How to Test Purge Valve with a Multimeter? (4-Step DIY Guide)

Any car that has a combustion engine will have a purge valve. And when it gets bad your car can get stuck anywhere and anytime. Thus, testing a purge valve and its maintenance is required on a regular basis. And today I am here to give you all the details on ‘How to test a purge valve with a multimeter’ or in other words ‘how to test a purge solenoid valve.’ 

Testing a purge valve is not a tough task if you know the basics of car mechanics. But before we come to the essential steps, let’s understand what this purge valve is.  

What is a Purge Valve? 

Purge Valve
Image courtesy of ClearMechanic.com

A purge valve is a significant part inside the Evaporative Emission Control Systems (EVAP) that assists with expanding eco-friendliness and diminishing outflows. During ignition, the EVAP purge valve keeps fuel fumes from getting away into the climate by putting it inside a charcoal canister.

When the Powertrain Control Module (PCM) conveys a signal to the purge valve, this fuel fume is delivered into the motor for ignition, going about as an optional source of fuel. While doing this, the PCM guarantees that the purge valve opens and closes with perfect timing to deliver the perfect proportion of fuel fumes to the motor.

What is the Purpose of the Purge Valve?

The purge valve controls the quantity of fuel vapor that is launched from the charcoal canister and returned to the engine for combustion. The EVAP machine will slowly permit fuel vapors to be discharged into the engine, which it’ll burn like ordinary fuel. The canister purge valve will manipulate those flows and alter the quantity of vapor in order to enter the engine. 

How to Test Purge Valve With a Multimeter?

There are four main ways by which I will answer your query on how to test purge solenoid valves. Let’s discuss each step toward testing a purge valve in detail.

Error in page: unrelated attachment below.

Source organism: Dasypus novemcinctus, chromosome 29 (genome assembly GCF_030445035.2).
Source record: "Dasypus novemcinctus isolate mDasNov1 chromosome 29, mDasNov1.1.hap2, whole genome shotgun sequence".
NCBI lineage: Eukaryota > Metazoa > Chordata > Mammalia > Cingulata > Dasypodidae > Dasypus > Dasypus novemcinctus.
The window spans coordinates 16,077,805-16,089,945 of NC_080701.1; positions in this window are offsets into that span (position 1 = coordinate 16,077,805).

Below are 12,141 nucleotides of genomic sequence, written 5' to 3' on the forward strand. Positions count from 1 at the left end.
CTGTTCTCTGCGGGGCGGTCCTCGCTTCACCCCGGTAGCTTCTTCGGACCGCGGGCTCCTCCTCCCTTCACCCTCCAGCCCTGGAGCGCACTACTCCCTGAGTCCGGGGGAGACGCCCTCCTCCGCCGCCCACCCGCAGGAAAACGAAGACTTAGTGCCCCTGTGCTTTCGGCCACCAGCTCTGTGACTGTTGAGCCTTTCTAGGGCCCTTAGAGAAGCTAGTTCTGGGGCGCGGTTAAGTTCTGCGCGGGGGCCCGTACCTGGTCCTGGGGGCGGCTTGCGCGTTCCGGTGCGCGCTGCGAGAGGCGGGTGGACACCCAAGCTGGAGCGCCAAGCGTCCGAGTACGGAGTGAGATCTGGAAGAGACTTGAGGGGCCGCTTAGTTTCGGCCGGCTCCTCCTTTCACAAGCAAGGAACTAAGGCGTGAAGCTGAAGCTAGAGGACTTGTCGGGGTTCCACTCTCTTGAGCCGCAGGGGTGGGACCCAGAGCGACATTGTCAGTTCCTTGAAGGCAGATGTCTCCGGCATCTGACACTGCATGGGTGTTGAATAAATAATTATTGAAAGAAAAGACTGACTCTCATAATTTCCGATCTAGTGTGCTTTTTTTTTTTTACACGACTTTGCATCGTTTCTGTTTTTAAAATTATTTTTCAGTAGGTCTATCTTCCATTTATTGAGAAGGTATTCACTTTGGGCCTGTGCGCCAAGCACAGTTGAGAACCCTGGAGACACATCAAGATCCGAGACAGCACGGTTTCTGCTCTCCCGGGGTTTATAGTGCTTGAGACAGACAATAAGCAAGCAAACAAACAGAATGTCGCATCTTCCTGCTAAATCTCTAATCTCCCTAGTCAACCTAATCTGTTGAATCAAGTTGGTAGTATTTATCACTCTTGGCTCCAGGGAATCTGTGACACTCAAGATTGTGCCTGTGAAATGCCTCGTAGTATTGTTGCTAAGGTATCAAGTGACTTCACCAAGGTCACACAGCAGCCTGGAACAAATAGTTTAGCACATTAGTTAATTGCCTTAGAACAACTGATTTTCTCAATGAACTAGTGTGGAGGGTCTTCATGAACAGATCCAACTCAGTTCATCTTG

1. Continuity Test

To test a purge valve, the safest and quickest is the continuity test. 

To perform a continuity test, you must remove or disconnect the purge valve from the engine. This is easily done by removing the clamps for the inlet and outlet hoses from the engine and fuel tank. Make sure the car is idle for at least 30 minutes. If you are not satisfied, contact a mechanic or take the car to the car service station.

Once you have the purge valve, set the multimeter to continuity mode. Continuity mode is a mode in which the multimeter makes an audible sound when you touch two probes in unison. Connect the probes to the purge valve, and power terminals.

For testing a purge valve, check the sound – if you hear an audible sound, the purge valve is working. This is because most purge valves are solenoid purge valves. This means there is a copper/metal coil in the positive and negative power terminal purge valve casing. Now, how to tell if EVAP purge solenoid is bad? If you do not hear any sound, the purge valve is damaged and needs to be replaced. 

2. Check The Ohm Meter Reading

How to test the EVAP purge valve using an Ohm Meter? Simply, turn the multimeter knob so that it is on the ohm-meter scale. Take the 2 probes and place them on the purge valve electrical terminals. The multimeter should give you a reading. Usually, a reading of 14 to 30 ohms means the purge valve is fine.

If you have readings above or below this range, there may be a problem with your purge valve and it needs to be replaced. And it is done. This is how the purge valve is tested using a multimeter. There are a few more ways to test the purge valve with a multimeter. 

3. Mechanical Click Test

Test purge valve with battery